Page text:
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Zimbabwe’s flour price goes up





THE price of bread is likely to go up after flour prices rose by 10% yesterday.

This comes after the Grain Marketing Board increased its wheat prices to millers by 8% from $239 360 to $258 416 per tonne.

In a statement yesterday, the Grain Millers Association of Zimbabwe (GMAZ) also announced a 10% review in the price of bread flour, a move likely to increase the price of bread which is now beyond the reach of many.

GMAZ spokesperson Andrew Kunambura said the decision was made after noting serious inflationary headwinds in the industry.

“The milling industry continues to face serious inflationary headwinds, which include the finance cost occasioned by the increase in interest rates from 100% to 200%, and the increase in the local wheat price from GMB to millers by 8%,” Kunambura said.

“The interbank exchange rate has moved up by 5,5% from US$1:$362,6 to US$1:$382,5. The currency devaluation has severely impacted the general operating costs. There was also an upward review of the prices of fuel. The aggregate impact of these movements will be around a 10% increase in the price of flour to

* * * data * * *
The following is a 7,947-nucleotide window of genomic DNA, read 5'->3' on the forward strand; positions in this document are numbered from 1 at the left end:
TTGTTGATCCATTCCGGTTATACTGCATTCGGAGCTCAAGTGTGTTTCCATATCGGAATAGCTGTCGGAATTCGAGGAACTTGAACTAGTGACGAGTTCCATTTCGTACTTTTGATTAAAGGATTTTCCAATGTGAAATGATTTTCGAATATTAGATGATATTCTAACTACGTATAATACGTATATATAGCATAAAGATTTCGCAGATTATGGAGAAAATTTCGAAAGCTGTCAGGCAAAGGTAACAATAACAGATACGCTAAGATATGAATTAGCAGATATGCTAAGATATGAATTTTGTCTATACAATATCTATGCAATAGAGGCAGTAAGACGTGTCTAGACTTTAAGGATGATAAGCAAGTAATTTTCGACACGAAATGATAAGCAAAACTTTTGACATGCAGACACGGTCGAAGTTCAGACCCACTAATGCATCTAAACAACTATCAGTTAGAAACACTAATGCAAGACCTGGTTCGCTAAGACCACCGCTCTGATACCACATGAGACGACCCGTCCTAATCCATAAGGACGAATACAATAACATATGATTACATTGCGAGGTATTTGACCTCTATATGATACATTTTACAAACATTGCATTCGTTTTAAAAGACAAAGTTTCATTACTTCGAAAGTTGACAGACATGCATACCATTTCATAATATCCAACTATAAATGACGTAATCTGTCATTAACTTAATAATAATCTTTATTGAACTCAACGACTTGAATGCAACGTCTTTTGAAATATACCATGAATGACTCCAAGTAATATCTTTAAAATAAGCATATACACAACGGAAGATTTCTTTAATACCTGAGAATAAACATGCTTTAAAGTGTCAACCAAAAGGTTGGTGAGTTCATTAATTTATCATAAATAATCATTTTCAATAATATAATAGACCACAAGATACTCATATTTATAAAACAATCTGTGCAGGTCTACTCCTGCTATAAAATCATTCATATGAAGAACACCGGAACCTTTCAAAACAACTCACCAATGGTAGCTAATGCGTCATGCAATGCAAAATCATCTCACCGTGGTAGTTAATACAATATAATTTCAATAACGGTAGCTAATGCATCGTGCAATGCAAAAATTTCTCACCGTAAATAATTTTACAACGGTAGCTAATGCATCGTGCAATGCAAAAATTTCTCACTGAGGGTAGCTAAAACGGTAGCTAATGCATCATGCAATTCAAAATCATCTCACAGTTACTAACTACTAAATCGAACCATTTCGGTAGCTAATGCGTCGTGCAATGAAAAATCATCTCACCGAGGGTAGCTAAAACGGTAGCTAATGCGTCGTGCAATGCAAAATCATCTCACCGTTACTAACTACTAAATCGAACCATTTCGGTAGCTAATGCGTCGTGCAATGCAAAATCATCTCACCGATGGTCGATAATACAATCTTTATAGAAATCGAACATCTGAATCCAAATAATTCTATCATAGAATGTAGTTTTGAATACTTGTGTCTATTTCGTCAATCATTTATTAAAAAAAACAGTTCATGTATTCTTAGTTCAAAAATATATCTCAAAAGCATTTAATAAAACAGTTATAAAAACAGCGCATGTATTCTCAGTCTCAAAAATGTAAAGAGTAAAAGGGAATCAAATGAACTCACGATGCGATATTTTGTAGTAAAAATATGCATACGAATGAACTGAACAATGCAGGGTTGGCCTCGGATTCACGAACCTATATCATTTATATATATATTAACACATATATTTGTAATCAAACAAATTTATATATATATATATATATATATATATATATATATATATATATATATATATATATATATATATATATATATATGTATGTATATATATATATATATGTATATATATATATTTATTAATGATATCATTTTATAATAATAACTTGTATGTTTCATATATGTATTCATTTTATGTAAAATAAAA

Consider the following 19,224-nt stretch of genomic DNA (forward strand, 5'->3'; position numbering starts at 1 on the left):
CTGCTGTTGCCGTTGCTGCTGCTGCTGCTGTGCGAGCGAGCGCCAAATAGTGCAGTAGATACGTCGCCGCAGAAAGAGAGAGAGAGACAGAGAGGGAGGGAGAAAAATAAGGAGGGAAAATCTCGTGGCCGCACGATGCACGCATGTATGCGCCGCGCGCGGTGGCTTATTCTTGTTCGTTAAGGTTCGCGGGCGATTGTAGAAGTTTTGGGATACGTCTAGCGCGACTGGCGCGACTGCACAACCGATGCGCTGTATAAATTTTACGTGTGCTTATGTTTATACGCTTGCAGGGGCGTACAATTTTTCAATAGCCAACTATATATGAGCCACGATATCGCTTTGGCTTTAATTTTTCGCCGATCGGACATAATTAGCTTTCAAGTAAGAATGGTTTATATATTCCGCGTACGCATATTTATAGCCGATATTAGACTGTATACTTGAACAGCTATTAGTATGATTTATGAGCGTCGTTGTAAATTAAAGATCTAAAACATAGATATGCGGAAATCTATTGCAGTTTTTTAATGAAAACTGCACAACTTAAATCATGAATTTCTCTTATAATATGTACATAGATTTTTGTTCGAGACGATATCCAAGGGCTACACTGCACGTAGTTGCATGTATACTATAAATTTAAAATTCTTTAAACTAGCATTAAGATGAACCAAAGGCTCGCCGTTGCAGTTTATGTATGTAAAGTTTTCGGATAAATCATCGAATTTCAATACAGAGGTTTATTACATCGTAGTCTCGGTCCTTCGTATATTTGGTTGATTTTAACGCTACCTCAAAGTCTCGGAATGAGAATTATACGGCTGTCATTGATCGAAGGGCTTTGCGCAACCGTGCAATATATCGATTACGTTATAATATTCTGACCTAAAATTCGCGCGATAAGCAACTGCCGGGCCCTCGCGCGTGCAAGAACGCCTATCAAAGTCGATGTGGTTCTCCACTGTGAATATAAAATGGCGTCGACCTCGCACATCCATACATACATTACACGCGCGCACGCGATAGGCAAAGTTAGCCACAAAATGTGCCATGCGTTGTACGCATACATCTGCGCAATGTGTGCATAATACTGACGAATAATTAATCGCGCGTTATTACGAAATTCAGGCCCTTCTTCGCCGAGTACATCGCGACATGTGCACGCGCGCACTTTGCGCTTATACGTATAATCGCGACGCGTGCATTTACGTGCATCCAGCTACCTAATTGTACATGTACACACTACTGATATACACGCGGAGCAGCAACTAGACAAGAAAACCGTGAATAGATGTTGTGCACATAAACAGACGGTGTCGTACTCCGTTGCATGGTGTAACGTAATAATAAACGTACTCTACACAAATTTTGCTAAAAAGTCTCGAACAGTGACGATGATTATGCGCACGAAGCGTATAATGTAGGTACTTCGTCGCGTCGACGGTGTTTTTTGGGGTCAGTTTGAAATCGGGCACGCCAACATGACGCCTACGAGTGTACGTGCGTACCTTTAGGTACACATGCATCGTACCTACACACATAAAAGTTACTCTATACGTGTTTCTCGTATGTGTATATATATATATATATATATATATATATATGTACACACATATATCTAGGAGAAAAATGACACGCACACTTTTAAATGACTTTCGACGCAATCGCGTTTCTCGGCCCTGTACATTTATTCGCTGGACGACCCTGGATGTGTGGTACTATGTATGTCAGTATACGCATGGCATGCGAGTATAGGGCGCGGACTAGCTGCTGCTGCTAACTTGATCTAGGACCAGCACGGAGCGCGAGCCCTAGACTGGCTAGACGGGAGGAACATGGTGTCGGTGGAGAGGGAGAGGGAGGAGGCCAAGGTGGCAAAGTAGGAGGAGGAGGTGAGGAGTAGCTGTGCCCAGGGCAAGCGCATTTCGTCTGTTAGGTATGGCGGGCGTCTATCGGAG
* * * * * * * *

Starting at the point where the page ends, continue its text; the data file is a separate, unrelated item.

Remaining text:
bakers.”

Kunambura said millers and bakers would, however, continue to deliberate on prices, leveraging on quantity discounts, payment terms and any other considerations.

Currently, the price of bread is $690 and is beyond the reach of many.

National Bakers Association of Zimbabwe president Dennis Wala said the move by GMAZ would affect the whole bread production value chain.

“We are in a value chain and one of the suppliers in the value chain highlights that it has reviewed their prices, which means it also affects our cost drivers in terms of the final product which is bread,” Wala said.

Confederation of Zimbabwe Retailers Association president Denford Mutashu said the price of bread would go up as a result of the 10% hike in flour prices.

“The market should expect a slight adjustment on the price of bread, unfortunately,” Mutashu said.

The increase in the price of flour comes barely a month after Finance and Economic Development minister Mthuli Ncube announced a cocktail of measures meant to stem the rising inflation and to restore confidence in the economy. Newsday




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